Jonathan Maslow here portrays thirteen scientists whom he calls “the luckiest men and women of all time”―the explorers who first mapped the tropical regions of the Americas and discovered the glorious biological orgy that is nature in the tropics. They were the first to color the chorus of tropical birds; the first to know the swiftness of the jaguar; the first to learn the loves of the orchid family and to collect the daunting variety of moths and butterflies and beetles; the first to run the rivers of the Amazon, to climb the Andes, and to dive the coral reefs of the Caribbean; and the first to unearth the ruins of America’s pre-Columbian civilizations. “They were and are,” Mr. Maslow writes, "the Indiana Joneses of science, plunging ahead often recklessly on the path to discovery―and emerging with fabulous tales of scientific adventure...an antidote to the dismal late-twentieth-century image of bloodless scientists separated from nature." From Alexander von Humboldt to Daniel Janzen, Mr. Maslow invites you to tag along into the field as he follows the explorers on their voyages and expeditions, offering a companion guide to their discoveries and a context for their imaginative quests.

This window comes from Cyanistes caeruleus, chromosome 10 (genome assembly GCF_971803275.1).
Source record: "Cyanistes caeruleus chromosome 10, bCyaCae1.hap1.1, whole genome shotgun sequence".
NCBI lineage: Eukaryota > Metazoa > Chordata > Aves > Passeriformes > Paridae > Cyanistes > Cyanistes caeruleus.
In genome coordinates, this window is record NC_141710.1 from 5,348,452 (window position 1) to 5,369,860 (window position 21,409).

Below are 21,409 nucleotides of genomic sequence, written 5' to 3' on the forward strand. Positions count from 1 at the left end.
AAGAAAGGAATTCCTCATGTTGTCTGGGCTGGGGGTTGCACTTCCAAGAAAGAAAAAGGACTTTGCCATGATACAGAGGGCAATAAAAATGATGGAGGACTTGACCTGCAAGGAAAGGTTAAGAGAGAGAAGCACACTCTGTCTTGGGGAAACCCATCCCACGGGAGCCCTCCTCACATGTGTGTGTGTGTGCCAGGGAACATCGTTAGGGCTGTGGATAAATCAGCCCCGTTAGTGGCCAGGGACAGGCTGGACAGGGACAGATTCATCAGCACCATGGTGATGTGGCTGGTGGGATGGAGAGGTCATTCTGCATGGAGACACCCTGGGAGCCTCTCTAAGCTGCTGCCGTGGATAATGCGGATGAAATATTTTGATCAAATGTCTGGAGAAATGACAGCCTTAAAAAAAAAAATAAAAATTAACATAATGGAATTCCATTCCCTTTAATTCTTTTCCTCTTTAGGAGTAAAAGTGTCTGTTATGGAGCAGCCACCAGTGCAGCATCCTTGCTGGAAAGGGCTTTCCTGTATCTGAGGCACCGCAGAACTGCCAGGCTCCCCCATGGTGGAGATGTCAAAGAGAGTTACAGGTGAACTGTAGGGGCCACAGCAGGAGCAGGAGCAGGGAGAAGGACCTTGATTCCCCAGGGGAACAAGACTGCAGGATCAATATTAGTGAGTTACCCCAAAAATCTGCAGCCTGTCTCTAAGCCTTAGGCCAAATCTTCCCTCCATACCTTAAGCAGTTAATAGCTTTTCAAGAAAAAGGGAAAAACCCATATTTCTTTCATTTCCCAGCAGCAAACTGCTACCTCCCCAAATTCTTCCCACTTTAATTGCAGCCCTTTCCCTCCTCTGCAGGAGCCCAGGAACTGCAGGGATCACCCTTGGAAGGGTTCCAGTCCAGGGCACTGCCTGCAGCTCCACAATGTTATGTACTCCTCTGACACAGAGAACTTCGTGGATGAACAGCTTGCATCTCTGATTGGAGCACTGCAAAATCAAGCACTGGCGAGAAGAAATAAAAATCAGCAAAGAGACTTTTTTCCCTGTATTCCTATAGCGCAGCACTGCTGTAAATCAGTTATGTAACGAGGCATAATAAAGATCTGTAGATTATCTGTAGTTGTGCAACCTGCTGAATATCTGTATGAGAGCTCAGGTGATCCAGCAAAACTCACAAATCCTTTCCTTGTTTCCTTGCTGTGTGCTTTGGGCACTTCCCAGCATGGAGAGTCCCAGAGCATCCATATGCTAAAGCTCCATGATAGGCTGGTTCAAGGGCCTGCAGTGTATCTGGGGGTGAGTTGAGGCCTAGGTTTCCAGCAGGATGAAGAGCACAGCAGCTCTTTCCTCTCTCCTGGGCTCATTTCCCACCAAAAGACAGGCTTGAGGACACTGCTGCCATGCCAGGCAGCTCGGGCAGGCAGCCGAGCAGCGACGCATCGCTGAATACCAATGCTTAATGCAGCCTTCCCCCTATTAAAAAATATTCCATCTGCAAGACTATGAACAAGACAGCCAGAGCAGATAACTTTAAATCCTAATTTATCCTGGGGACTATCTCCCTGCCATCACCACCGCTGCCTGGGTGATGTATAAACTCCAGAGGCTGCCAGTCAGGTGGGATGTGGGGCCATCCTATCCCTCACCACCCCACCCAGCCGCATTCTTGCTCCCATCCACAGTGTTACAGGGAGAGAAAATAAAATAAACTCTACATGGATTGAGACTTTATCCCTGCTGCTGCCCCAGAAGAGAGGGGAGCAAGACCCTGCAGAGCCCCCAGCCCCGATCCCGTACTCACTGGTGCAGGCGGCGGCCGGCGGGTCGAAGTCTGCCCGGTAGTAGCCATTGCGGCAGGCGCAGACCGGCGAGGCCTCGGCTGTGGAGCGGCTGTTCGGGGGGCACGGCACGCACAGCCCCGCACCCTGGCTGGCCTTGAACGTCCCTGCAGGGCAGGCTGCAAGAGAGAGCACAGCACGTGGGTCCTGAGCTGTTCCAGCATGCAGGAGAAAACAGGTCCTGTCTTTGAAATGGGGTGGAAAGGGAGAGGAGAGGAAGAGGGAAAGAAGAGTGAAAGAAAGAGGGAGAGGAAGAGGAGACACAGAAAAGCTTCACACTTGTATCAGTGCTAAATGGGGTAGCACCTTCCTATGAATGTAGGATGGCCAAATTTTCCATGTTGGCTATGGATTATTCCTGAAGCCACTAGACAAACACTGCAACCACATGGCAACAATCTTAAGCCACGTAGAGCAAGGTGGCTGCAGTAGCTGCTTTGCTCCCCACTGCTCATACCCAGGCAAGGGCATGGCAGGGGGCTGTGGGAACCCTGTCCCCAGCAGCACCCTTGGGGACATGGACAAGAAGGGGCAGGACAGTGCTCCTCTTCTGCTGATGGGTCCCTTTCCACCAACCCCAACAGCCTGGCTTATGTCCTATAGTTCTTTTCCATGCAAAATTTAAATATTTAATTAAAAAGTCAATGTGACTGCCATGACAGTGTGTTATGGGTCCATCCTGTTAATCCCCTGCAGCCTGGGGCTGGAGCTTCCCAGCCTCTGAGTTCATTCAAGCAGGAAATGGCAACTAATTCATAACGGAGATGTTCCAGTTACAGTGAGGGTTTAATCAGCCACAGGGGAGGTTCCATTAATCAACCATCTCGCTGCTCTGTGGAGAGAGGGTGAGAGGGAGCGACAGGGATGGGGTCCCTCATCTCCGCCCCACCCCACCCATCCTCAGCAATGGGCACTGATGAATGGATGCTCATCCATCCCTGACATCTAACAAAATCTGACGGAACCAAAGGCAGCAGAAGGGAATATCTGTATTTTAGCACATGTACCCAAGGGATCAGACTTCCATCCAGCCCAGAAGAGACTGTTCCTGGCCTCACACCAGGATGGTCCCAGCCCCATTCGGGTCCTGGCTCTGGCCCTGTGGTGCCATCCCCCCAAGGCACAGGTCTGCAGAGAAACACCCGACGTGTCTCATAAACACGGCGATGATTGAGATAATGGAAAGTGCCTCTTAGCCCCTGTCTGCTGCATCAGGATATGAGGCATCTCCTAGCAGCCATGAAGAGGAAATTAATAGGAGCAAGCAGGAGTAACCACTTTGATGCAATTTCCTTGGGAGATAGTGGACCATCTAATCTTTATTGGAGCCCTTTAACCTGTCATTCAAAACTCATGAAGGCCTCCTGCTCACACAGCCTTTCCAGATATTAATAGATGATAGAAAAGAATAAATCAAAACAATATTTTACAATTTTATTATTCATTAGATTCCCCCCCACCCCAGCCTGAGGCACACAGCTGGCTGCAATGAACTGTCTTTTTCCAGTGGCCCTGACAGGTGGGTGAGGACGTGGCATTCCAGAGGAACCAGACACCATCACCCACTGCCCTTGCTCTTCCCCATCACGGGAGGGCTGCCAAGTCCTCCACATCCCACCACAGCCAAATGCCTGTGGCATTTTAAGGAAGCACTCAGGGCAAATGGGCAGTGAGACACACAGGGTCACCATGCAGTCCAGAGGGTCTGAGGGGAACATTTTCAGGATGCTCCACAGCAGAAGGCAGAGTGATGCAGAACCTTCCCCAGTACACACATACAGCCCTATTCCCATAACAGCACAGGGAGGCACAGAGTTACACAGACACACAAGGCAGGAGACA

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Published October 1, 1996
by Ivan R. Dee.
Biographies & Memoirs, History, Nature & Wildlife, Travel, Literature & Fiction, Science & Math.